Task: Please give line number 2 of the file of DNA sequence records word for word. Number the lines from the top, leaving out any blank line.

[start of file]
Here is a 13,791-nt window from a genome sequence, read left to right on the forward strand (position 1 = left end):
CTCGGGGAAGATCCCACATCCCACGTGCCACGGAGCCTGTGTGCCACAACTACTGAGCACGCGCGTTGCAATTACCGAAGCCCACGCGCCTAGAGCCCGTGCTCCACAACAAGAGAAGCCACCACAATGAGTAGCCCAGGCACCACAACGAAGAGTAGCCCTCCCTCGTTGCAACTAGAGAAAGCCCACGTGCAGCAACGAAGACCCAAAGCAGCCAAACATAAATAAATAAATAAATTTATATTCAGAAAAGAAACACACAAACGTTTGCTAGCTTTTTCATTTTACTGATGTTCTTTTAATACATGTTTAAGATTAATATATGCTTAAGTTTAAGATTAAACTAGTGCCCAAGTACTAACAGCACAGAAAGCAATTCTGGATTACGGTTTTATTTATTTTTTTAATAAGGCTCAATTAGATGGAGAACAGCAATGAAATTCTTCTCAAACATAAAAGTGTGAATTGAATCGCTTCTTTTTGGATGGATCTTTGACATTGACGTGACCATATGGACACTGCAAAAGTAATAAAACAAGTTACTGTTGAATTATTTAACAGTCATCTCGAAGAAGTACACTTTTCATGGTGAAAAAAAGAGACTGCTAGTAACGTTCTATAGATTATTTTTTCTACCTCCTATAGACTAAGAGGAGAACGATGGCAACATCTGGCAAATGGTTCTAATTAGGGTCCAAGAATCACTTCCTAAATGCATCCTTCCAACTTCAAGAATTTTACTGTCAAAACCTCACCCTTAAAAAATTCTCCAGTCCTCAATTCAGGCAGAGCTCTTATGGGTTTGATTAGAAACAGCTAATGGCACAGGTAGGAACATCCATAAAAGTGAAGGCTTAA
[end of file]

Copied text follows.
CTCGGGGAAGATCCCACATCCCACGTGCCACGGAGCCTGTGTGCCACAACTACTGAGCACGCGCGTTGCAATTACCGAAGCCCACGCGCCTAGAGCCCGTGCTCCACAACAAGAGAAGCCACCACAATGAGTAGCCCAGGCACCACAACGAAGAGTAGCCCTCCCTCGTTGCAACTAGAGAAAGCCCACGTGCAGCAACGAAGACCCAAAGCAGCCAAACATAAATAAATAAATAAATTTATATTCAGAAAAGAAACACACAAACGTTTGCTAGCTTTTTCATTTTACTGATGTTCTTTTAATACATGTTTAAGATTAATATATGCTTAAGTTTAAGATTAAACTAGTGCCCAAGTACTAACAGCACAGAAAGCAATTCTGGATTACGGTTTTATTTATTTTTTTAATAAGGCTCAATTAGATGGAGAACAGCAATGAAATTCTTCTCAAACATAAAAGTGTGAATTGAATCGCTTCTTTTTGGATGGATCTTTGACATTGACGTGACCATATGGACACTGCAAAAGTAATAAAACAAGTTACTGTTGAATTATTTAACAGTCATCTCGAAGAAGTACACTTTTCATGGTGAAAAAAAGAGACTGCTAGTAACGTTCTATAGATTATTTTTTCTACCTCCTATAGACTAAGAGGAGAACGATGGCAACATCTGGCAAATGGTTCTAATTAGGGTCCAAGAATCACTTCCTAAATGCATCCTTCCAACTTCAAGAATTTTACTGTCAAAACCTCACCCTTAAAAAATTCTCCAGTCCTCAATTCAGGCAGAGCTCTTATGGGTTTGATTAGAAACAGCTAATGGCACAGGTAGGAACATCCATAAAAGTGAAGGCTTAA